Regarding credit balance fees, some banks agree on individual arrangements with their customers. Their implementation can be difficult under certain circumstances and lead to misunderstandings.
After the clients visited their client advisor, the bank confirmed to them in writing that only one of the clients’ four accounts had an exemption limit of CHF 1,000,000 and that the credit balance fee would only be charged on any amounts above this limit. According to this letter, there was no exemption limit for the other three accounts, i.e. the credit balance fee was charged on every amount. As this did not correspond to the clients’ understanding from the previous conversation, they contacted their client advisor again. He confirmed to them by e-mail that the exemption limit was calculated over all accounts of the entire household and amounted to CHF 1,000,000.
Although less than CHF 1,000,000 was booked on their accounts, they were later charged negative interest on three out of a total of four accounts. In response to their written complaint, the bank replied that this had been done on the basis of the regulation which had been communicated to the clients by letter. This had been implemented unambiguously and correctly. The specific wording of the e-mail from their client advisor was explained by the fact that they had previously had around CHF 2,500,000 in credit balances in their accounts and that they wanted to avoid spreading this sum over various accounts in the name of a single client or both names together in order to comply with the exemption limit of CHF 1,000,000. The client advisor had wanted to clarify that the balances in all the accounts of the household would be added together, irrespective of the name in which they were held, in order to determine whether the exemption limit had been complied with or exceeded. This in no way confirmed that there was a separate exemption limit on all accounts.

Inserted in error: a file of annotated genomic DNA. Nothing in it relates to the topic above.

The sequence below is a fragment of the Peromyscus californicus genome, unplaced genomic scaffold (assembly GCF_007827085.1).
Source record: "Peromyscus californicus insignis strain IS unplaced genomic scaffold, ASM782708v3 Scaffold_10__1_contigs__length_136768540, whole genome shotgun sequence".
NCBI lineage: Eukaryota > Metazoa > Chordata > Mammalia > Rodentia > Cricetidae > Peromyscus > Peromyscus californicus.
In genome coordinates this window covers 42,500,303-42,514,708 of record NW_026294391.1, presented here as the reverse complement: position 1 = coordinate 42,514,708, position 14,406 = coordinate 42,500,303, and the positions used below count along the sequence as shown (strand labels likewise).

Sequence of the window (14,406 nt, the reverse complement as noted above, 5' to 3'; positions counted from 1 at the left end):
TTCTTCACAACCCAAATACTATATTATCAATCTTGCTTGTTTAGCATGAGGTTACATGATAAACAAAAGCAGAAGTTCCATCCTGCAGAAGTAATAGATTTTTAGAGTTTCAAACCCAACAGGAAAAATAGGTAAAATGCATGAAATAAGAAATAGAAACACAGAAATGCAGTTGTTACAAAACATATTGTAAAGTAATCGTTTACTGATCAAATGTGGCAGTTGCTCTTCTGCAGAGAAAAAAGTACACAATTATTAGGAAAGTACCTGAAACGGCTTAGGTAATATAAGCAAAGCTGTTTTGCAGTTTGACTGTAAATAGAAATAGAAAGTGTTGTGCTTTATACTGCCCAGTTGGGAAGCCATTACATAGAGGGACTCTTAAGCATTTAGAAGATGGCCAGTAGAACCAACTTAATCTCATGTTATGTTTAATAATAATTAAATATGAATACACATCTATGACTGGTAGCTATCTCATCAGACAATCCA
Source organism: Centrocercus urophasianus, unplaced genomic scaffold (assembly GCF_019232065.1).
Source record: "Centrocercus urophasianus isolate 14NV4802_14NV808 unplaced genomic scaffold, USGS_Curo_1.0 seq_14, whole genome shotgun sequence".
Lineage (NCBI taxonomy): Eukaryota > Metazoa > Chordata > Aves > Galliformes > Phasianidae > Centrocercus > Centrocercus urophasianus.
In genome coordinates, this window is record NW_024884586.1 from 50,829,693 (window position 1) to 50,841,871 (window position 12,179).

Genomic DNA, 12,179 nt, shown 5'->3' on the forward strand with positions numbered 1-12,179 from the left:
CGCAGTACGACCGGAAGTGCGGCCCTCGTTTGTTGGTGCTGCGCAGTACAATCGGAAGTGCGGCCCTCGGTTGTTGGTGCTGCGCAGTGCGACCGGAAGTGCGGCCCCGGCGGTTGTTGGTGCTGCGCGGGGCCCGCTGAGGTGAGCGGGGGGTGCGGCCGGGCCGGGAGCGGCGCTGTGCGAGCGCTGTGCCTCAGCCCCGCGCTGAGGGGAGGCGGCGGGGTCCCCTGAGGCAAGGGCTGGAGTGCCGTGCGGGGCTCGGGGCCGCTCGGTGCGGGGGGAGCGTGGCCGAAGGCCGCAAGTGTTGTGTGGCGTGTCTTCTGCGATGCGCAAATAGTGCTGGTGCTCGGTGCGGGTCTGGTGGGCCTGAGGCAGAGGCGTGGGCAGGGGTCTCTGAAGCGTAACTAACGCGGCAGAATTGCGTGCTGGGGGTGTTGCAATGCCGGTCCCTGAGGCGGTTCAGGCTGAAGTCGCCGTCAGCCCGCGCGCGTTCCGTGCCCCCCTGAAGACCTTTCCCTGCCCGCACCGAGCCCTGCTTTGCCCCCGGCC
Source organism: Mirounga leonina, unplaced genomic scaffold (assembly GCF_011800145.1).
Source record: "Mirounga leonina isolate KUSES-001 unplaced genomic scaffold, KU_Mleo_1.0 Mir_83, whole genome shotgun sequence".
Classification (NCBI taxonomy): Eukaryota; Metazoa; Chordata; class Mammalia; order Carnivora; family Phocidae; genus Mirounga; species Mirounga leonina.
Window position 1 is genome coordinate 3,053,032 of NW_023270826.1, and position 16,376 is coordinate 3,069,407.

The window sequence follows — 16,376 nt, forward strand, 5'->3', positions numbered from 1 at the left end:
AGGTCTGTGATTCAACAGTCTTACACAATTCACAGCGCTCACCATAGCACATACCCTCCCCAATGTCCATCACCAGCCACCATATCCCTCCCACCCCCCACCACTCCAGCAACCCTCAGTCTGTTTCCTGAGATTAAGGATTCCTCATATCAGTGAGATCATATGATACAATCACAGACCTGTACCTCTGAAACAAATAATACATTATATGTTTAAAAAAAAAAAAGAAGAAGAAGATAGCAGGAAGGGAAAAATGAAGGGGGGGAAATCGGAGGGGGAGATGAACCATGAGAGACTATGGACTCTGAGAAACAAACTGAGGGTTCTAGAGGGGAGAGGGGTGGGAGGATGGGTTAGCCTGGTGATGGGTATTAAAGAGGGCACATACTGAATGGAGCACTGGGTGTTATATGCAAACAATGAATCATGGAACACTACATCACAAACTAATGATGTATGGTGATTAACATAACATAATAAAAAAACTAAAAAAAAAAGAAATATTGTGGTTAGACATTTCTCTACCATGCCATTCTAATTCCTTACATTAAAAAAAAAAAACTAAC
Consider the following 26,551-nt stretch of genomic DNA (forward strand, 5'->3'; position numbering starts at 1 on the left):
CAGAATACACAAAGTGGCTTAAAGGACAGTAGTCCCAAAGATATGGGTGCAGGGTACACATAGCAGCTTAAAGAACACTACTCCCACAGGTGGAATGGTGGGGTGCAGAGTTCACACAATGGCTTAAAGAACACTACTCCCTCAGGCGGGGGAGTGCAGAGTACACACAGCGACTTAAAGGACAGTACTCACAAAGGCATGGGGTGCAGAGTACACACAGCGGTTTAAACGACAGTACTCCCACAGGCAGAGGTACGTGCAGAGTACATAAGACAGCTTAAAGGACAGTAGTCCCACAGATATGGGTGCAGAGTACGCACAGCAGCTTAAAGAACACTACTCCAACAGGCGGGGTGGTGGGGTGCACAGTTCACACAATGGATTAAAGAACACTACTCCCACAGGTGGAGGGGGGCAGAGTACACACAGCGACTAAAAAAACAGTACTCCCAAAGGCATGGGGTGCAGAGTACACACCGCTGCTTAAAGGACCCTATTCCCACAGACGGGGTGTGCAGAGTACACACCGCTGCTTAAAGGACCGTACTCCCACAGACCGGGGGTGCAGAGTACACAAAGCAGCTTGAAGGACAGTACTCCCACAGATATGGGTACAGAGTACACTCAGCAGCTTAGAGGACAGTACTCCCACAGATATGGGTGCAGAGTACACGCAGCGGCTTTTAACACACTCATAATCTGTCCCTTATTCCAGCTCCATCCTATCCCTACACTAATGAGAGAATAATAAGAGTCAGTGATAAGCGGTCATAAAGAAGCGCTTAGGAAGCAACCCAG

After the Ombudsman contacted the bank, the bank immediately realised that the wording of the e-mail from the client advisor corresponded to the clients’ understanding and not to the content of the letter that was sent to the clients after the conversation with the client advisor. However, the clients reacted to this letter immediately because the content did not correspond to their expectations from the previous conversation. After receiving the e-mail, they felt confirmed in their understanding and organised themselves accordingly. The bank therefore paid them back the negative interest charged and clarified exactly what the regulation applicable for the future should look like.